It was a gorgeous day at Ruth Bancroft Gardens in Walnut Creek when my plein air group visited. I walked around looking at all the beautiful plants, sculpture exhibit (and buildings in the private area we were given access to, where the 105 year-old Mrs. Bancroft still lives). With less than an hour before our session end I finally settled on sketching at the lily pond.
I painted the old barn the last time I was there and that barn sketch is one of my favorites ever.
Here is my sketch with the scene behind it and artist Catherine Fasciato painting a lily with oil paint. I sat right between her and the sculpture, choosing shade first and subject matter second on this very hot, sunny day.
Water Lillies and their sketch at Bancroft Gardens, ink and watercolor, 5×8 in
I started to title this post “Change is Good” and then I thought, yeah, but change can be difficult too. As I thought of all the things change is (hard, exciting, scary, growth) I realized that if nothing else, change is constant, it just IS; thus the title.
So what about change? Well, the most obvious change is my blog’s appearance. I’ve begun the process of converting it to a website that will host both this blog, JanasJournal.com, and my art portfolio website, now at JanaBouc.com. It’s a work in progress so please, if you notice any bugs, let me know.
The sketch of Stege Marsh above reflects another change in my life; it’s one of the first sketches I did while out walking my pup. I waited until after we’d walked about 3 miles through the huge off-leash dog park at Pt. Isabel (well I walked 3 miles, she was off leash and probably ran 10 miles running off and coming back). By the time we got to this spot she was happy to rest while I sketched this view along the Bay Trail. I carry a little bag of colored pencils and a small Moleskine sketch book in my bag all the time as it’s lighter than my watercolor kit for long walks so that’s what I used to color in the ink drawing.
I put my sketching stool in my front garden to paint the one iris that decided to bloom this year. The past two years none of them bloomed and I think it’s because you’re maybe supposed to dig up the bulbs and separate them and plant them further apart when they get too crowded? Gardeners, your advice welcomed!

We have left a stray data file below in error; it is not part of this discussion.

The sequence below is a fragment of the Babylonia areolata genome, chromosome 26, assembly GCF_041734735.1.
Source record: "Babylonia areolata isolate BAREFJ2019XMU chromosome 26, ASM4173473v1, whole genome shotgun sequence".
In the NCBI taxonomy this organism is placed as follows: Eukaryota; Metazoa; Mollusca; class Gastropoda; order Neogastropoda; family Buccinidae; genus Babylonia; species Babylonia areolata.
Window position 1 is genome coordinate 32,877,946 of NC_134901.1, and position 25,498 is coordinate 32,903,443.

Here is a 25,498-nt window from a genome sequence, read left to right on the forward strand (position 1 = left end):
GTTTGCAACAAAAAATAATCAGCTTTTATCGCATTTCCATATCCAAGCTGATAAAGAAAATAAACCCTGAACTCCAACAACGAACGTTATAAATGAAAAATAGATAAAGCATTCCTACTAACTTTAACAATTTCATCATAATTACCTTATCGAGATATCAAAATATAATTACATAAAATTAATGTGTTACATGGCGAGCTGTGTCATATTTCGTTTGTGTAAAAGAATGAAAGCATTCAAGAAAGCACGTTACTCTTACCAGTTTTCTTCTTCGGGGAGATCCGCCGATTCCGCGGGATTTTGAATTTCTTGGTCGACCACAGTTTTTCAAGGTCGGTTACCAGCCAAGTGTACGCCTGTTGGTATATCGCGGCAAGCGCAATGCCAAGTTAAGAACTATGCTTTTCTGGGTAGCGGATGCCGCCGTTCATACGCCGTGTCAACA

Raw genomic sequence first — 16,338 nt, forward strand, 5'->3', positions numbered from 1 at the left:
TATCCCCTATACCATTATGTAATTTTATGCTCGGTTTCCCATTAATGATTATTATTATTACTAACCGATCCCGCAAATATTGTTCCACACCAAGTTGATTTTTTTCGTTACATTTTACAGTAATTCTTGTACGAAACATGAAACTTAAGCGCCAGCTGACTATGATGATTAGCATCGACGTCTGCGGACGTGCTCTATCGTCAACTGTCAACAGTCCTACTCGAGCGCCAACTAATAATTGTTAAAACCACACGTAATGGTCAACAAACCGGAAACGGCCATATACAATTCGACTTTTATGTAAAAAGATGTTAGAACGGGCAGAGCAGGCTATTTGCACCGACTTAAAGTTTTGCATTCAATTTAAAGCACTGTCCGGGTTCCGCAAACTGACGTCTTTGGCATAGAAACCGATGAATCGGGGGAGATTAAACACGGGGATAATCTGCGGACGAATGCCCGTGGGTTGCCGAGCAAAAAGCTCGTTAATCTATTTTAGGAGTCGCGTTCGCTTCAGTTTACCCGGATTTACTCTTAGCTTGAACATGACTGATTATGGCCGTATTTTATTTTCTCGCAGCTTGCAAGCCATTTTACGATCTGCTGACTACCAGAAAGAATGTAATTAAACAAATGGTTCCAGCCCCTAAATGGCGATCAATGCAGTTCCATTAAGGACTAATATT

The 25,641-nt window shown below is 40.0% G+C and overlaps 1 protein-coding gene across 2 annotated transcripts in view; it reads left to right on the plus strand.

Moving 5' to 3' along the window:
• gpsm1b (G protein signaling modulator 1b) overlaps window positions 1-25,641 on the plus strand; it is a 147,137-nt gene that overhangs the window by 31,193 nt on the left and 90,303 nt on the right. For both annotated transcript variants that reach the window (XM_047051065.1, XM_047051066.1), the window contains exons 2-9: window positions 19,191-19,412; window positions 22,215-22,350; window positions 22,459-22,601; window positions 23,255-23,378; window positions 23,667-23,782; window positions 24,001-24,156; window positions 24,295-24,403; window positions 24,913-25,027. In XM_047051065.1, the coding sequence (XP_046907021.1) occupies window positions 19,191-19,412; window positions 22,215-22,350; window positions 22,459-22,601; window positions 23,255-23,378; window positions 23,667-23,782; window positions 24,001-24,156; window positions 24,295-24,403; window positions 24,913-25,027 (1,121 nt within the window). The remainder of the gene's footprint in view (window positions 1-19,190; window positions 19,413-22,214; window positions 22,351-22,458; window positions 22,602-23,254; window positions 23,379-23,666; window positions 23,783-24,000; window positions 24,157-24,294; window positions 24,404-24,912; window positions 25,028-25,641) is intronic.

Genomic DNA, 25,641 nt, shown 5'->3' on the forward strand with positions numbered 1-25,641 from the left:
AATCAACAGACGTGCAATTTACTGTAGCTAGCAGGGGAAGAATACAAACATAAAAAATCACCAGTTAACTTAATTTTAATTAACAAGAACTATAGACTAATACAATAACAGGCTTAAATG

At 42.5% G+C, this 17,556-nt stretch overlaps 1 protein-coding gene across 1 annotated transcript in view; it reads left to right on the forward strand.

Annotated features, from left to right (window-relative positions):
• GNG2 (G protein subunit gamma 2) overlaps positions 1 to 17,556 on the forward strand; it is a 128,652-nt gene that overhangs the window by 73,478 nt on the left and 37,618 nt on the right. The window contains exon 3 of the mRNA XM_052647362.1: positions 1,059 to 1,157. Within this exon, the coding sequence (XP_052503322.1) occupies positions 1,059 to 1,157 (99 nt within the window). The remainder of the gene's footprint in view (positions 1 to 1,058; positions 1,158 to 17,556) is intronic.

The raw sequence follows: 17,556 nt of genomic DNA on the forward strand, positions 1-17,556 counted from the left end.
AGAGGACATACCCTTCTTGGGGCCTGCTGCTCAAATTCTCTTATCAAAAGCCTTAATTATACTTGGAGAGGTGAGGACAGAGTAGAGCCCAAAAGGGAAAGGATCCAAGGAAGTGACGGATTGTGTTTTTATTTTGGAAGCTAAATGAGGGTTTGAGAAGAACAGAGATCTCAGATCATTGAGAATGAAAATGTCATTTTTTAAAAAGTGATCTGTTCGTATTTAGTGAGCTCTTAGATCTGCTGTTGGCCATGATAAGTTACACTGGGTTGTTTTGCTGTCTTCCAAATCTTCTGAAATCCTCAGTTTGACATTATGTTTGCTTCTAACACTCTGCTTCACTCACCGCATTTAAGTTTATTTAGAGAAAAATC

I missed sketching the first blooming of my roses, when each rose is so perfect and beautiful it’s just heart breaking. I was “too busy,” putting it off one day too many and then the big rains came and the fresh perfect roses were no more.
I really enjoyed drawing and painting while practicing close observation of the different shapes and structures of this amazing plant.
I didn’t realize until I saw these two pictures together, that it was easy to tell that I painted one in summer (above) and the other in the spring (below), just by their color palette, even though they were both painted on warm, sunny days. I started the painting above plein air, but only got halfway done before it was time for the group critique. I finished it from memory and a photo but didn’t touch areas I already loved, like the yummy turquoise color in the background.
Briones Park (above) is gorgeous, but dogs are allowed off-leash there so the grasses along this beginning stretch of the trail are littered with stinky dog poo, thanks to irresponsible dog owners. But like bugs, wind and weather, smells are part of the plein air experience too.
I painted this watercolor view of Mt. Diablo in my 8×10 Moleskine. I didn’t have time to set up for oils because although we’d planned a day at Borges Ranch we learned on arrival that a 4-H club had reserved the area and we had to leave. The ranger suggested we go to Castle Rock Park down the road.
I parked at the Borges entrance for a while, catching others as they arrived and directing them to Castle Rock. Finally I left a big note on a brown paper bag taped to the Borges entrance sign, hoping latecomers would see it and know where to find us.
After the drive to Castle Rock and a hike to the top of a hill I only had time for a watercolor sketch. The bright yellow-green grassy field was beautifully spotted with lavender wild flowers. In the summer everything would be pretty much the same color of golden brown. This time it didn’t smell like dog poo; it was the pungent odor of the cows that graze there that accompanied the view.
After I filled the jumbo Moleskine watercolor journal I discovered I forgot to post several pages. From March! So here are a few of those sketches from early spring. Above and below are the John Muir home, with a bit of the fruit tree orchards and redwoods on the property. I sketched and painted these on site, with a little gouache added to the fruit tree blossoms at home.
Above is another spring sketch, painted directly with watercolor, of magnolia trees and the pretty little flowers planted around the tree.